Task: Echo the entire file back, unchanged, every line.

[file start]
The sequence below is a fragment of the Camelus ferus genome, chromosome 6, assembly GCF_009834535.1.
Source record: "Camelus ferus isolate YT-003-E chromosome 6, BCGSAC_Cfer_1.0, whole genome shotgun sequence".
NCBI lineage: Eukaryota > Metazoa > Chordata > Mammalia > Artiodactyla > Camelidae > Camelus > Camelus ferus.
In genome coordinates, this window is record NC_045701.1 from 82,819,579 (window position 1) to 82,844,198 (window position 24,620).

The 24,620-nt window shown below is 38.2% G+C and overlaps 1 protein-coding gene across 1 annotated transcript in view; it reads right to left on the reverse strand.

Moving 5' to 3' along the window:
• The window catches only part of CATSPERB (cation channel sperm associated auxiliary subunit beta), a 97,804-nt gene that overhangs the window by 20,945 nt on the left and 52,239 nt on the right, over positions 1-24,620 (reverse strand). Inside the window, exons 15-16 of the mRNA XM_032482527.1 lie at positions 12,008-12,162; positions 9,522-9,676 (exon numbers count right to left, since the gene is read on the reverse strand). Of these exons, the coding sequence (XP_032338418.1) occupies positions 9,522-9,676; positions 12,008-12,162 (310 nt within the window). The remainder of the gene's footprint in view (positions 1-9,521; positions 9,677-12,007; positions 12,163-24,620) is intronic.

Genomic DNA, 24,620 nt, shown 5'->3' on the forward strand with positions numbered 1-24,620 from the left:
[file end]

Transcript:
The sequence below is a fragment of the Camelus ferus genome, chromosome 6, assembly GCF_009834535.1.
Source record: "Camelus ferus isolate YT-003-E chromosome 6, BCGSAC_Cfer_1.0, whole genome shotgun sequence".
NCBI lineage: Eukaryota > Metazoa > Chordata > Mammalia > Artiodactyla > Camelidae > Camelus > Camelus ferus.
In genome coordinates, this window is record NC_045701.1 from 82,819,579 (window position 1) to 82,844,198 (window position 24,620).

The 24,620-nt window shown below is 38.2% G+C and overlaps 1 protein-coding gene across 1 annotated transcript in view; it reads right to left on the reverse strand.

Moving 5' to 3' along the window:
• The window catches only part of CATSPERB (cation channel sperm associated auxiliary subunit beta), a 97,804-nt gene that overhangs the window by 20,945 nt on the left and 52,239 nt on the right, over positions 1-24,620 (reverse strand). Inside the window, exons 15-16 of the mRNA XM_032482527.1 lie at positions 12,008-12,162; positions 9,522-9,676 (exon numbers count right to left, since the gene is read on the reverse strand). Of these exons, the coding sequence (XP_032338418.1) occupies positions 9,522-9,676; positions 12,008-12,162 (310 nt within the window). The remainder of the gene's footprint in view (positions 1-9,521; positions 9,677-12,007; positions 12,163-24,620) is intronic.

Genomic DNA, 24,620 nt, shown 5'->3' on the forward strand with positions numbered 1-24,620 from the left: